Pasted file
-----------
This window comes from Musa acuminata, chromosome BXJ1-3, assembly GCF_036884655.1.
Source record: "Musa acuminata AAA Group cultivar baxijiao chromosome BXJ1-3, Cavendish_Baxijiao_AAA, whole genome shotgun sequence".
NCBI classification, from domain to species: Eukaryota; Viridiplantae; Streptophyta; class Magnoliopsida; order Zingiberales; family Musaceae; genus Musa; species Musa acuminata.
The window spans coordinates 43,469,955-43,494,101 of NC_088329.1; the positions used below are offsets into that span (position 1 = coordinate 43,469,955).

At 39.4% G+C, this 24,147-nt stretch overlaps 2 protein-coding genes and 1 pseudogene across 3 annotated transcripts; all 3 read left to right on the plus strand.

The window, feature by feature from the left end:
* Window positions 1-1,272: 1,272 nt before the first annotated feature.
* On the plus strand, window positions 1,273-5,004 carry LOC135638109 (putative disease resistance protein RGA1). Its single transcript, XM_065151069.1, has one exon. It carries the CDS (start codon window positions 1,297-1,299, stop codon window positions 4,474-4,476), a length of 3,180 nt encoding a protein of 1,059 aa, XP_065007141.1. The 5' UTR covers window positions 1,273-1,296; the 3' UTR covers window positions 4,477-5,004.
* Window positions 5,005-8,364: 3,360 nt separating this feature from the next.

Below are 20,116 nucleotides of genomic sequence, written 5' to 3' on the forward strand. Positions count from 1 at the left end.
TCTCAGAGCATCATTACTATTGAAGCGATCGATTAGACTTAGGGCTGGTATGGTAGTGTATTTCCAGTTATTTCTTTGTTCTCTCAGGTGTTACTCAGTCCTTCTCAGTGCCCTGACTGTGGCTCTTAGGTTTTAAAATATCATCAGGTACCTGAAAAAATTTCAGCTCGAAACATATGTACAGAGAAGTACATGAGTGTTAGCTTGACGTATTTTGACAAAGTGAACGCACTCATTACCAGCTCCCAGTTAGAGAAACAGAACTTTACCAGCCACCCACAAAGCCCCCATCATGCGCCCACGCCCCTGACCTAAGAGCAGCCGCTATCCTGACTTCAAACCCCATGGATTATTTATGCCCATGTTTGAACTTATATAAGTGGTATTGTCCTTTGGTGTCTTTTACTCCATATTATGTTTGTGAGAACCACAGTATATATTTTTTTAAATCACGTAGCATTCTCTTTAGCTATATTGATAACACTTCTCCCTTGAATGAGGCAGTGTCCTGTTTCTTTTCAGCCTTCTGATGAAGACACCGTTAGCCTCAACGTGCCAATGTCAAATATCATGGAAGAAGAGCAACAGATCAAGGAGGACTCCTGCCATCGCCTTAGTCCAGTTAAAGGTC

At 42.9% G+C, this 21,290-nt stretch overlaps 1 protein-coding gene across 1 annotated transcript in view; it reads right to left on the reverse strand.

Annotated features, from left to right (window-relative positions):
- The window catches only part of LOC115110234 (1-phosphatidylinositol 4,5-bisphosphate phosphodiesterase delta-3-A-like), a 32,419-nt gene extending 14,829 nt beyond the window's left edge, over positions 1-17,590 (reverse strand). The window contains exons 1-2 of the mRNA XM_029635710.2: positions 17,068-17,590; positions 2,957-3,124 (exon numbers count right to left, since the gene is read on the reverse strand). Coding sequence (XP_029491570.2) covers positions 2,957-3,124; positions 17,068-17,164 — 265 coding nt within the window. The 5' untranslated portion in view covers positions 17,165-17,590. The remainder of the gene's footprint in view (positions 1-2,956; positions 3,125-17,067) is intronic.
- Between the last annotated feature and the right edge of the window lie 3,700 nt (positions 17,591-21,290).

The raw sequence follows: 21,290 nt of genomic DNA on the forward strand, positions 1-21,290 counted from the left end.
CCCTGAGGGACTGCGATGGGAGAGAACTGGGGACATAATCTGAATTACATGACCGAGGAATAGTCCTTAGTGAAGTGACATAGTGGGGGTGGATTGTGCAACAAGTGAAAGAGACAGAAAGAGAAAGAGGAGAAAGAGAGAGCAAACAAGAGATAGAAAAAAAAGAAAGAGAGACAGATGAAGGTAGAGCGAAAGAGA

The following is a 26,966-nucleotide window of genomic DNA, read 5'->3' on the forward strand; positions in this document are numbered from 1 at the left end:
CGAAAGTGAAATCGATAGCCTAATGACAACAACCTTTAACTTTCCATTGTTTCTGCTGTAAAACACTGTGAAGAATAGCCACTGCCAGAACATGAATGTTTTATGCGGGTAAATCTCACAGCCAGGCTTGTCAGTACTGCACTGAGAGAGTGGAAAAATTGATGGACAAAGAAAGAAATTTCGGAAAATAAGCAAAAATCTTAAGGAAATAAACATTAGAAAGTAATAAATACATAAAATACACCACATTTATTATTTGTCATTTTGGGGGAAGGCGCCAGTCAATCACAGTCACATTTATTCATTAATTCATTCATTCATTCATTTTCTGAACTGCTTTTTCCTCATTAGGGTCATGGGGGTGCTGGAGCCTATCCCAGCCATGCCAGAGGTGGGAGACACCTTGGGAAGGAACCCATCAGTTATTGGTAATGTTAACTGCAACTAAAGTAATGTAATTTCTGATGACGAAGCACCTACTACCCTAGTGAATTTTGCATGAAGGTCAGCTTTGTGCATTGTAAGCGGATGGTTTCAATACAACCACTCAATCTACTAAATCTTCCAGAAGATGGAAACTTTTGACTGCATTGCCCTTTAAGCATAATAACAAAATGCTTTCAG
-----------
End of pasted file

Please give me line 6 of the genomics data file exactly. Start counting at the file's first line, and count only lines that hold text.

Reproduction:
The window, feature by feature from the left end: